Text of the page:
One might say that Pamuk has attached a novel of ideas to this popular genre for good commercial reasons. Yet his choice of genre is also appropriate.

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Guardian

Above average
on Nov 22 2008

Less a novel than a sort of Byzantine wikipedia about art, history, love and philosophy, and blazing with colour (literally) and atmosphere, it's unlike any book I've ever read.

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Guardian

Above average
on Oct 23 2004

This is a novel of ideas and a meditation on how east and west might meet. It is also an example...the historical mystery. Pamuk likes to build his novels around mysteries, making detective stories of intellectual inquiries:

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Guardian

Good
Reviewed by Clover Hughes on Aug 17 2002

The constant shift of perspective within these dramatic monologues enables the reader to become immersed in the richly patterned history of the Ottoman empire and the city of Istanbul, while ensuring that the identity of the murderer remains shadowy.

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Guardian

Good
on Sep 15 2001

This is a profound work with deep roots. Far from being a mere "historical novel", it has unforgettable narrative drive that unites past and present, as well as the high art with popular appeal that has made Pamuk into Turkey's greatest writer.

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Guardian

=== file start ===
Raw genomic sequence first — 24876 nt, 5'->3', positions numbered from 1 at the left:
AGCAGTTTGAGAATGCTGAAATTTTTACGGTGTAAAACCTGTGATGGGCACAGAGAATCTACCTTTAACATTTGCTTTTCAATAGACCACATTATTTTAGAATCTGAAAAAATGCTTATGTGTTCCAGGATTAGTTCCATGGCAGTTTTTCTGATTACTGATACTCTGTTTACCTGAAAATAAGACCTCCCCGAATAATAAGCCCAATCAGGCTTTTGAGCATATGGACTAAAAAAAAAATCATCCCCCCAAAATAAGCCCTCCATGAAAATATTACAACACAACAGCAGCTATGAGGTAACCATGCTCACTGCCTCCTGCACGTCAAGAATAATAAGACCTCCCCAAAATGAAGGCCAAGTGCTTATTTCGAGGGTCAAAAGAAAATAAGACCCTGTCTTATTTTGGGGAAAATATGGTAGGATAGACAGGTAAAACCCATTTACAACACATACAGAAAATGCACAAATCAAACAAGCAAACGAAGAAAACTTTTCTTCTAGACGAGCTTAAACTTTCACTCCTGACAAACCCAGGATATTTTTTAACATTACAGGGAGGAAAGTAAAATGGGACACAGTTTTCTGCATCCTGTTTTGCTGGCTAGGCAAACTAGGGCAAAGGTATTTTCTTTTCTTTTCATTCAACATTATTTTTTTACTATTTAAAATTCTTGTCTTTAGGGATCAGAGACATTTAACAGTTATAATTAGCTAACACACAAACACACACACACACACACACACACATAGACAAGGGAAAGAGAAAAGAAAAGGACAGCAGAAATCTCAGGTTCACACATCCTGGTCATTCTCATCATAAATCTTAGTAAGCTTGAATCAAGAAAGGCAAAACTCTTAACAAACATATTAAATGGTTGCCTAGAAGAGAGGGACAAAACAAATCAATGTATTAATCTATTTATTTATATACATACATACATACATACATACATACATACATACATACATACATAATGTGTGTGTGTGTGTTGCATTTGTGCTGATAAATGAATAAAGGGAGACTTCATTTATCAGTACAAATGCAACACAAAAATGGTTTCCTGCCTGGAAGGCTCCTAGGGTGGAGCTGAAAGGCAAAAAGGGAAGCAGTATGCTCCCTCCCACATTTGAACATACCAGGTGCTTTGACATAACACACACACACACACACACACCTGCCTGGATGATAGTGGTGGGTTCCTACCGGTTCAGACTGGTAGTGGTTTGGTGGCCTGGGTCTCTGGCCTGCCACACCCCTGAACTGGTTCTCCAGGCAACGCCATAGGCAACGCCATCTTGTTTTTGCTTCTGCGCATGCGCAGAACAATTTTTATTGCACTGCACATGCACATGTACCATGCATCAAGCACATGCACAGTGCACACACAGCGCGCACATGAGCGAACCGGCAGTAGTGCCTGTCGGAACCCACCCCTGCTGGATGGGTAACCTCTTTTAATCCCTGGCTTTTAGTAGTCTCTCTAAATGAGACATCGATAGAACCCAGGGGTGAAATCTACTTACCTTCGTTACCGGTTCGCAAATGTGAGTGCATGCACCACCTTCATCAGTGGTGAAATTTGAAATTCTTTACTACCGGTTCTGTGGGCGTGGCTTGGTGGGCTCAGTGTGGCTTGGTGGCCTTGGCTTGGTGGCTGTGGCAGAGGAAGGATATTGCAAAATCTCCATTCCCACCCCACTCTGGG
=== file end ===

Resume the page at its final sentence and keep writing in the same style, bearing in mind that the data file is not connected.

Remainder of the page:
Above average
on Aug 05 2001

In this world of forgeries, where some might be in danger of losing their faith in literature, Pamuk is the real thing, and this book might well be one of the few recent works of fiction that will be remembered at the end of this century.

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Publishers Weekly

Above average

The book's jeweled prose and alluring digressions, nesting stories within stories, make one want to say of Pamuk what one of the characters says..."...God had blessed him with an enchanting artistic gift and the intellect of a jinn."

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NY Journal of Books

Above average
on Nov 02 2010

So My Name Is Red is, ostensibly, the story of a murder investigation and, like most good crime novels, it digs deeply into the motives for the killing...includes stories within stories, adding a rich historical context—part fact and part fiction.

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Star Tribune

Good
on Oct 06 2001

Pamuk's novel is utterly unique -- in subject matter, in style of storytelling, in outlook. It reminds us that the fundamental requirement for the novel is its novelty -- in how the story is told...